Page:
The UK offshore scene is poised for a timely comeback, according to energy consultancy Rystad.
A new wave of UK field development projects is expected to be sanctioned towards 2022.
The independent energy research and consulting firm forecasts that final investment decisions (FIDs) could be reached on as many as 38 new UK offshore projects over the next three years, representing $22.6 billion in greenfield expenditure if UK prospective resources live up to expectations.
“If operators’ plans play out as intended, the 38 potential project commitments expected over the next three years will provide fertile ground for contractors, and a quick look at successful UK North Sea service companies from the recent past sheds some light on who may capture this growth in the near future,” says Audun Martinsen, head of oilfield services research at Rystad Energy.
TechnipFMC has been the top service provider in the UK market in recent years, measured in revenues, followed by Wood and Schlumberger.
With project sanctioning forecast to accelerate in the UK, Rystad Energy expects the EPCI market – engineering, procurement, construction and installation – to grow by 65% over the next three years, while the subsea and seismic markets are each forecast to expand by 35%. Maintenance & operations, well services & commodities, and drilling contractor purchases are each expected to grow at a more subdued rate.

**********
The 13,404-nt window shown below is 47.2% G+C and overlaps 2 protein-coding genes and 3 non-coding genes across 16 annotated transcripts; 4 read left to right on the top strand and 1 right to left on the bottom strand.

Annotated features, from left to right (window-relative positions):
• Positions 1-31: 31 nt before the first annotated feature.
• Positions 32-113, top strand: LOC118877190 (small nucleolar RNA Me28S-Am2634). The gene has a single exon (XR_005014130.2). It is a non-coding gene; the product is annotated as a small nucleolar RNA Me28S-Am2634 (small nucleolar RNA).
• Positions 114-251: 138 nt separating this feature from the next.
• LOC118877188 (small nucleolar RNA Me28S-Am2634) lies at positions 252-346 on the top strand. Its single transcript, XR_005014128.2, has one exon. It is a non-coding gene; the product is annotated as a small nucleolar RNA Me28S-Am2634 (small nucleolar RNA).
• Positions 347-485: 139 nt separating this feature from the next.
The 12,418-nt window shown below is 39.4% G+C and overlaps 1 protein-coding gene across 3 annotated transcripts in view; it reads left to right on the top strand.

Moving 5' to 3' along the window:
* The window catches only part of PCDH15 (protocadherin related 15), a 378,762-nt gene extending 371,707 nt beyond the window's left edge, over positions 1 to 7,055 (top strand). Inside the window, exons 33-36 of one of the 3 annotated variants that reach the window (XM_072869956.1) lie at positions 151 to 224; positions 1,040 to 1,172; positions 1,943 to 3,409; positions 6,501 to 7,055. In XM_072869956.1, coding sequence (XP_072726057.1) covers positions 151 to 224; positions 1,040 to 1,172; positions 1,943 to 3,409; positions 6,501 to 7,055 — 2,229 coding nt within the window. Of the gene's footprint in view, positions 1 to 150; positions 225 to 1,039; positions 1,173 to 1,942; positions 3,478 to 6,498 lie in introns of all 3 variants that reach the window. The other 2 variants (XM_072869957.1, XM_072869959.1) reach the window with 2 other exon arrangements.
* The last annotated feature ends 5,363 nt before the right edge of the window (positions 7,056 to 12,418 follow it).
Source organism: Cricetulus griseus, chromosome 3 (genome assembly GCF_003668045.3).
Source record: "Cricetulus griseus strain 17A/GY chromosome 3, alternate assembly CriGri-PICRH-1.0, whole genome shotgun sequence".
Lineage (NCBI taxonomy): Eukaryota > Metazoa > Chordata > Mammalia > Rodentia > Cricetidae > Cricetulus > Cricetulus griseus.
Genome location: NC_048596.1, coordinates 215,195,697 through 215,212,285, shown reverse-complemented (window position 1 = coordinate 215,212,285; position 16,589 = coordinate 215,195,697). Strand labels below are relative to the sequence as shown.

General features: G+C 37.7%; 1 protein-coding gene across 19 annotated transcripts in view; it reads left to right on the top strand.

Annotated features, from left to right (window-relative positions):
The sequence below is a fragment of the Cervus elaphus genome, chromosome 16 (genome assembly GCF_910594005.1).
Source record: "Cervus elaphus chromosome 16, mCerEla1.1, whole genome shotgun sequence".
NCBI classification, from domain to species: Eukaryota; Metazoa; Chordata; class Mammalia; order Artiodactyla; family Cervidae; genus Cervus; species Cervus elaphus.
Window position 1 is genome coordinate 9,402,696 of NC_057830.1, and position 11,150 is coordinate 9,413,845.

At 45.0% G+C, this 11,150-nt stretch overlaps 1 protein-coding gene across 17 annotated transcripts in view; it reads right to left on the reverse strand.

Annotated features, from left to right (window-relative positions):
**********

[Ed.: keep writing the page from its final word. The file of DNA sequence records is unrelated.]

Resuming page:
“After several tough years, the sun may finally be ready to shine again on the UK offshore market,” Martinsen remarked on the opening day of Offshore Europe.
UK offshore greenfield investments were severely hit during the downturn, declining from a peak of $20 billion in 2013 to a paltry $550 million in 2016, and in turn causing oilfield service unit prices in the region to fall by 27% on average.
Rystad Energy expects the number of UK project commitments to shrink slightly this year before rising sharply in 2020 and again in 2021, when we forecast a new peak with about 18 FIDs worth a combined $9.3 billion. We expect to see far fewer projects sanctioned in 2022 – only around seven – but they include some major developments and the collective capex commitment should still be large, projected at $8 billion.
“The largest single development on the list is Hurricane’s Lincoln project, at an estimated $5.4 billion, albeit recognizing that its schedule could be hindered depending on the viability of its fractured basement reservoir,” Martinsen remarked. “The largest project likely to be sanctioned before the end of this year is the $1 billion first phase of Siccar Point’s Cambo development.”